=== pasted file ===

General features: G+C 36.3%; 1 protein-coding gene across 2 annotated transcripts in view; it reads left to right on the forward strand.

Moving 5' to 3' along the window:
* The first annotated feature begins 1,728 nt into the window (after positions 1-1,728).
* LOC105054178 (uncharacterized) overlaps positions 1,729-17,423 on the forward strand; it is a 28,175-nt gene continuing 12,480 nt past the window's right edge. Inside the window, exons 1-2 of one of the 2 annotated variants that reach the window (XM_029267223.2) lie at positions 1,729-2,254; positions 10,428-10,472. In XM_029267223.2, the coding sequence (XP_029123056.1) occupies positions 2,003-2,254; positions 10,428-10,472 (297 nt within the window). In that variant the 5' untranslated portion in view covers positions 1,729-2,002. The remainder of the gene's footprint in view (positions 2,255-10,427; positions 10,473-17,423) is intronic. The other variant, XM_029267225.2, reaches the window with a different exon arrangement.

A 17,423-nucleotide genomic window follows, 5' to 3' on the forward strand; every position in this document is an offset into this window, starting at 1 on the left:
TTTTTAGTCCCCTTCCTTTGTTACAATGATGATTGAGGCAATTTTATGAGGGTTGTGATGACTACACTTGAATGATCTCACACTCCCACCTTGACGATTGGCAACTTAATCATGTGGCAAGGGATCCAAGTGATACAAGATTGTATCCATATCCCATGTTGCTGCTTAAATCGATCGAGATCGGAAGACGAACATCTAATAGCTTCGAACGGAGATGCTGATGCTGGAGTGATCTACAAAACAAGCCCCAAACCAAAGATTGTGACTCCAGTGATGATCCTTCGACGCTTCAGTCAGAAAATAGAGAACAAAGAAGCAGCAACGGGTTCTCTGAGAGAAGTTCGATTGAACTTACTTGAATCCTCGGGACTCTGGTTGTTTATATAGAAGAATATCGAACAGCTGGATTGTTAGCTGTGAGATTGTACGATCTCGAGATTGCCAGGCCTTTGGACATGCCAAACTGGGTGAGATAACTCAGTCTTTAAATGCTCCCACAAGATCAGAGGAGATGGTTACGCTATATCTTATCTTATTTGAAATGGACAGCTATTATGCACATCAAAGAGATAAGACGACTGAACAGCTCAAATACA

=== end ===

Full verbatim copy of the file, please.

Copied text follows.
General features: G+C 36.3%; 1 protein-coding gene across 2 annotated transcripts in view; it reads left to right on the forward strand.

Moving 5' to 3' along the window:
* The first annotated feature begins 1,728 nt into the window (after positions 1-1,728).
* LOC105054178 (uncharacterized) overlaps positions 1,729-17,423 on the forward strand; it is a 28,175-nt gene continuing 12,480 nt past the window's right edge. Inside the window, exons 1-2 of one of the 2 annotated variants that reach the window (XM_029267223.2) lie at positions 1,729-2,254; positions 10,428-10,472. In XM_029267223.2, the coding sequence (XP_029123056.1) occupies positions 2,003-2,254; positions 10,428-10,472 (297 nt within the window). In that variant the 5' untranslated portion in view covers positions 1,729-2,002. The remainder of the gene's footprint in view (positions 2,255-10,427; positions 10,473-17,423) is intronic. The other variant, XM_029267225.2, reaches the window with a different exon arrangement.

A 17,423-nucleotide genomic window follows, 5' to 3' on the forward strand; every position in this document is an offset into this window, starting at 1 on the left:
TTTTTAGTCCCCTTCCTTTGTTACAATGATGATTGAGGCAATTTTATGAGGGTTGTGATGACTACACTTGAATGATCTCACACTCCCACCTTGACGATTGGCAACTTAATCATGTGGCAAGGGATCCAAGTGATACAAGATTGTATCCATATCCCATGTTGCTGCTTAAATCGATCGAGATCGGAAGACGAACATCTAATAGCTTCGAACGGAGATGCTGATGCTGGAGTGATCTACAAAACAAGCCCCAAACCAAAGATTGTGACTCCAGTGATGATCCTTCGACGCTTCAGTCAGAAAATAGAGAACAAAGAAGCAGCAACGGGTTCTCTGAGAGAAGTTCGATTGAACTTACTTGAATCCTCGGGACTCTGGTTGTTTATATAGAAGAATATCGAACAGCTGGATTGTTAGCTGTGAGATTGTACGATCTCGAGATTGCCAGGCCTTTGGACATGCCAAACTGGGTGAGATAACTCAGTCTTTAAATGCTCCCACAAGATCAGAGGAGATGGTTACGCTATATCTTATCTTATTTGAAATGGACAGCTATTATGCACATCAAAGAGATAAGACGACTGAACAGCTCAAATACA